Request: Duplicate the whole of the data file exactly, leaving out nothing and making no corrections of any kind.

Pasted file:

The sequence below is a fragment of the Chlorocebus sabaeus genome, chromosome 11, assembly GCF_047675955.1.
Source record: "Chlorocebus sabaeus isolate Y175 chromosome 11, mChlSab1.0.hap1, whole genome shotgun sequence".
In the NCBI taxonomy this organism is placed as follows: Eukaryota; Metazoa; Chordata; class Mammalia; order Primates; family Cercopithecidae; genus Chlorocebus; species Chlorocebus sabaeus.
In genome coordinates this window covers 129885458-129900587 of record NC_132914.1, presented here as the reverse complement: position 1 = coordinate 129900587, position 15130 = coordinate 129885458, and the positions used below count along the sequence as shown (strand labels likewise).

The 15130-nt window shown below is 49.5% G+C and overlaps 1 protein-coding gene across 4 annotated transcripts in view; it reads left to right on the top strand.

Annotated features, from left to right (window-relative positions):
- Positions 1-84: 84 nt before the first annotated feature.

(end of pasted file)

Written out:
The sequence below is a fragment of the Chlorocebus sabaeus genome, chromosome 11, assembly GCF_047675955.1.
Source record: "Chlorocebus sabaeus isolate Y175 chromosome 11, mChlSab1.0.hap1, whole genome shotgun sequence".
In the NCBI taxonomy this organism is placed as follows: Eukaryota; Metazoa; Chordata; class Mammalia; order Primates; family Cercopithecidae; genus Chlorocebus; species Chlorocebus sabaeus.
In genome coordinates this window covers 129885458-129900587 of record NC_132914.1, presented here as the reverse complement: position 1 = coordinate 129900587, position 15130 = coordinate 129885458, and the positions used below count along the sequence as shown (strand labels likewise).

The 15130-nt window shown below is 49.5% G+C and overlaps 1 protein-coding gene across 4 annotated transcripts in view; it reads left to right on the top strand.

Annotated features, from left to right (window-relative positions):
- Positions 1-84: 84 nt before the first annotated feature.